Influenza Self-Care – Medication Guidelines
Guidelines for over-the-counter medications (non-prescription)
- Follow the instructions on the label – Pay attention to when medication should not be used.
- To prevent adverse reactions or taking extra medication not required, use an over-the-counter product that contains the least number of active ingredients required to treat your symptoms.
- Try “regular strength” products before “extra strength” and only take the dose recommended.
- If you are taking more than one medication at a time, check the labels to avoid taking the same ingredient twice.
- Check the expiry date on medications in your home. Take outdated medications to a pharmacy for disposal.
- Keep all medications out of the reach of children.
Guidelines for adults
For muscle pain and fever
Use acetaminophen (may be the best choice for some people) or ibuprofen. There are cautions with the use of both of these medications. Speak with a pharmacist or health care provider if you have any questions.
- Note: Acetaminophen, when taken in high doses or with other medication or alcohol, may affect the liver or kidneys and ibuprofen may irritate the stomach and cause fluid (water) retention.
For a cough
You may want to try a medication with dextromethorphan (DM) for a dry cough that prevents you from sleeping or causes chest discomfort.
For a stuffy nose
Try saline nose drops or sprays first.
- Nose drops or sprays act quickly and may cause fewer side effects than medications taken by mouth.
- These medications should only be used for two or three days because with longer use, nose stuffiness (congestion) can actually get worse.
Try a decongestant if saline nose drops or sprays don’t work.
- Decongestants may cause side effects like rapid heartbeat and sleeping problems and should not be used in some cases.
- Speak with a pharmacist or health care provider and always read the label carefully before using a decongestant product.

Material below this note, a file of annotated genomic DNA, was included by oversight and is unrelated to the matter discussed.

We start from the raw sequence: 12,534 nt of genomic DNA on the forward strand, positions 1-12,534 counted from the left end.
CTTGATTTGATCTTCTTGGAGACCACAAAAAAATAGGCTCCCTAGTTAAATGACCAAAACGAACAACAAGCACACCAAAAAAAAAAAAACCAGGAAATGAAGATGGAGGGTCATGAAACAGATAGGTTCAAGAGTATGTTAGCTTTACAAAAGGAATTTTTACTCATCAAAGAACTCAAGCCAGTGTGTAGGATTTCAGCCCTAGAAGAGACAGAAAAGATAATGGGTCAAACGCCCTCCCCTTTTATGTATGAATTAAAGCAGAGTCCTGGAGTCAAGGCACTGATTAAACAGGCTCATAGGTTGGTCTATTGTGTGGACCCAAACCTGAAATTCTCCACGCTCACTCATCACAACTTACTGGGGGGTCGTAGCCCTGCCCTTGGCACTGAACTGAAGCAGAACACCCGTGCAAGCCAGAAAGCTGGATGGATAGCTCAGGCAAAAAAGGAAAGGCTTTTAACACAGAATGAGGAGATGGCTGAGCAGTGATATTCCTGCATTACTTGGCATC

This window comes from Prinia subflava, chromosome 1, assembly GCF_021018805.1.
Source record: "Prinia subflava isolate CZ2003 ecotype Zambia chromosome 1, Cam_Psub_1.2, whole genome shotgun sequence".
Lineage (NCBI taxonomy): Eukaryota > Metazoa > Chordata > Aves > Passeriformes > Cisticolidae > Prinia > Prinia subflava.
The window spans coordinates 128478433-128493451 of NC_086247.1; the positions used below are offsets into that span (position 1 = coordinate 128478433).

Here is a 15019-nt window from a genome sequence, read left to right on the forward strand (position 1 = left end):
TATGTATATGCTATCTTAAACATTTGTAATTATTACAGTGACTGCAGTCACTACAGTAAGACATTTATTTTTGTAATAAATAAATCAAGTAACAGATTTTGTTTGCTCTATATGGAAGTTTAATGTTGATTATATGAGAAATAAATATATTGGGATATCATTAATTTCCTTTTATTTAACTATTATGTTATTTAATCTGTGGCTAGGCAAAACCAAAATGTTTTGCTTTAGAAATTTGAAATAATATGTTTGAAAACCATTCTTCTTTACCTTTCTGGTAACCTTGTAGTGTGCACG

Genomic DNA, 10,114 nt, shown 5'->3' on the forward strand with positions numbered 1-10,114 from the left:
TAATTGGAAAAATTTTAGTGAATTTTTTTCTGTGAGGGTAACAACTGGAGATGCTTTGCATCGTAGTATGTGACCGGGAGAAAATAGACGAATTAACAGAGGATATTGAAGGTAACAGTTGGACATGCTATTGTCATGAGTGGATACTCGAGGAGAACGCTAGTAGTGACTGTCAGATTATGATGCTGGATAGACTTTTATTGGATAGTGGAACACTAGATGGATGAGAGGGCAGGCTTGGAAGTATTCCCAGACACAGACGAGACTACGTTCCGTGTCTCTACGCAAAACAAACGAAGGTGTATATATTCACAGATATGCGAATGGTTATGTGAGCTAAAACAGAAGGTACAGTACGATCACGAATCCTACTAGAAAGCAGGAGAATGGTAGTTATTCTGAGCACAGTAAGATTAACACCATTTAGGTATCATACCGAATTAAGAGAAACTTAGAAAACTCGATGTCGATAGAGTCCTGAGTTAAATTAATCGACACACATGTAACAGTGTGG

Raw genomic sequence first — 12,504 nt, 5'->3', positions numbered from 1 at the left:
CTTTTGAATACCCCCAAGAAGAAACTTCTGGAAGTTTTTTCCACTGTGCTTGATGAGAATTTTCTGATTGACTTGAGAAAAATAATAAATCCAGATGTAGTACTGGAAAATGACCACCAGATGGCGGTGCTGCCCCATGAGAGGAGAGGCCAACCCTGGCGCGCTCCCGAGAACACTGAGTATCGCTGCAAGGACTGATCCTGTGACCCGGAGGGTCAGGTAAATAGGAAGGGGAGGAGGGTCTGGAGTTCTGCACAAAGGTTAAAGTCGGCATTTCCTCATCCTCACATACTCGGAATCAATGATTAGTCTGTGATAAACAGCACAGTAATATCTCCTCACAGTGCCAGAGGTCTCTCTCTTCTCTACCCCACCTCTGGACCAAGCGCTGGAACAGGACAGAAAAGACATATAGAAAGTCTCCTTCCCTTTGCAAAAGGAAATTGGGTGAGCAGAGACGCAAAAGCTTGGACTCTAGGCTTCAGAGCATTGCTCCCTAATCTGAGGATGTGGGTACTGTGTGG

For a sore throat
- If salt water gargles haven’t worked, you may wish to try lozenges or throat sprays.
- Products with dyclonine will numb the throat while other products have a soothing effect.
Some people may wish to try complementary therapies such as herbal and homeopathic products.
- It is important to find out as much as possible about the product you are thinking of taking as some complementary products should not be used in certain situations.
- Consult with your pharmacist or healthcare provider before taking these products.
Guidelines for children
Children younger than six years of age
Health Canada recommends that over-the-counter cough and cold medications should not be used in (given to) children younger than six years of age.
- These products have not been shown to reduce symptoms in children.
- There have been reports of overdose, misuse and rare side effects.
- Some of the serious side effects reported include such symptoms as convulsions, increased heart rate, decreased level of awareness, unusual heart rhythms and hallucinations.
- Do not use vapor rub type products on children younger than two years of age.
Children six years of age and older
- Do not give children medications labeled only for use in adults and/or those that do not include instructions for children.
- Over-the-counter medications should only be considered if other measures have not worked.
- Talk to your pharmacist or health-care provider before using over-the-counter medications. They will help you to decide:
- If an over-the-counter medication will lessen your child’s symptoms;
- If the medication is safe for your child to take.
- When using over-the-counter medications to treat children older than six years of age talk with your pharmacist or health care provider about:
- How long the medication should be taken;
- The dosage;
- The possible side effects;
- When the product should not be used.
- Follow all the instructions carefully including the dosing and length-of-use directions.
- Use the medication dosing device, if one is included with the product, to ensure accurate dosing.
- Do not give more than one kind of cough or cold medication to children.